Some say dont go for anything that is considered "unproven" makes me wonder who decides to jump off and test the untested Go ahead- make the tests- lket us know how it turns out- maybe we'll all be flying drelas next year

Dean
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Old Dec 09, 2004, 09:32 AM
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The Drela foils sound interesting for XC, but I'd look at them a bit first.

They are optimized for very lightly loaded planes, which may not be appropriate for XC. I've flown XC with light planes, and they can work if you aren't in a hurry and there isn't any wind, but going to higher wing loadings is much more stylish these days.

Drela foils are typically optimized for a particular Reynolds number, some of his best are aimed at very low Reynolds numbers. XC airfoils operate at higher Reynolds numbers.

They are very thin - the spar doesn't have much depth, meaning that you will have to be very careful to get the spar strength to handle 150 inches of span.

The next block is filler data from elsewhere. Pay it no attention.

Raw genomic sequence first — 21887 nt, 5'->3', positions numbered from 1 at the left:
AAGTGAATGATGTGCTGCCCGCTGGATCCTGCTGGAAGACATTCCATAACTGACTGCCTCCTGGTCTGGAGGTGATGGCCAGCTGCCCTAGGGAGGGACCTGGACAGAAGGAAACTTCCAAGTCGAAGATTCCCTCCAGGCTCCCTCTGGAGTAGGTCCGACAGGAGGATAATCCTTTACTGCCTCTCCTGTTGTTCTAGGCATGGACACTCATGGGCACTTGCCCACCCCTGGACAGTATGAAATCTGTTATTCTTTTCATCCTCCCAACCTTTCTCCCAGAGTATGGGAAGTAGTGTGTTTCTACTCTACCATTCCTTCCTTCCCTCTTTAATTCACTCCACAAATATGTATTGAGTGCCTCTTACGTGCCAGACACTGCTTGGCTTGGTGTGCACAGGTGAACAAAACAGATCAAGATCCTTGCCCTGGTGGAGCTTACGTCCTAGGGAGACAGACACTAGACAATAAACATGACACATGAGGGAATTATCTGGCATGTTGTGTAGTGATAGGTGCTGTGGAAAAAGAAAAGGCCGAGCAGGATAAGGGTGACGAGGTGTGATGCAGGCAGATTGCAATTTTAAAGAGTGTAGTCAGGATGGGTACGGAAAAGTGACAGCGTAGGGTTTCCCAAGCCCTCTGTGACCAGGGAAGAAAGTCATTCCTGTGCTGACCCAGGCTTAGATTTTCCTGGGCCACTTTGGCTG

All that being said, I'd probably ping Dr. Drela and see if he might be interested in collaborating on an XC design. Actually, I'd try and talk him into doing the whole thing, but be happy to take whatever he was willing to do.

You should also keep in mind that XC is probably the best test of piloting skills that exist in RC soaring. It ain't the plane, it's the pilot. The worlds record holder and pretty much the undisputed king of XC is Joe Wurts. He likes a "big dumb airplane".

On the other hand, there aren't many XC designs out there - should be room for improvement!

happy trails - Rob
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Old Dec 09, 2004, 10:51 AM
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David Layne
Tracy, Ca
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Xc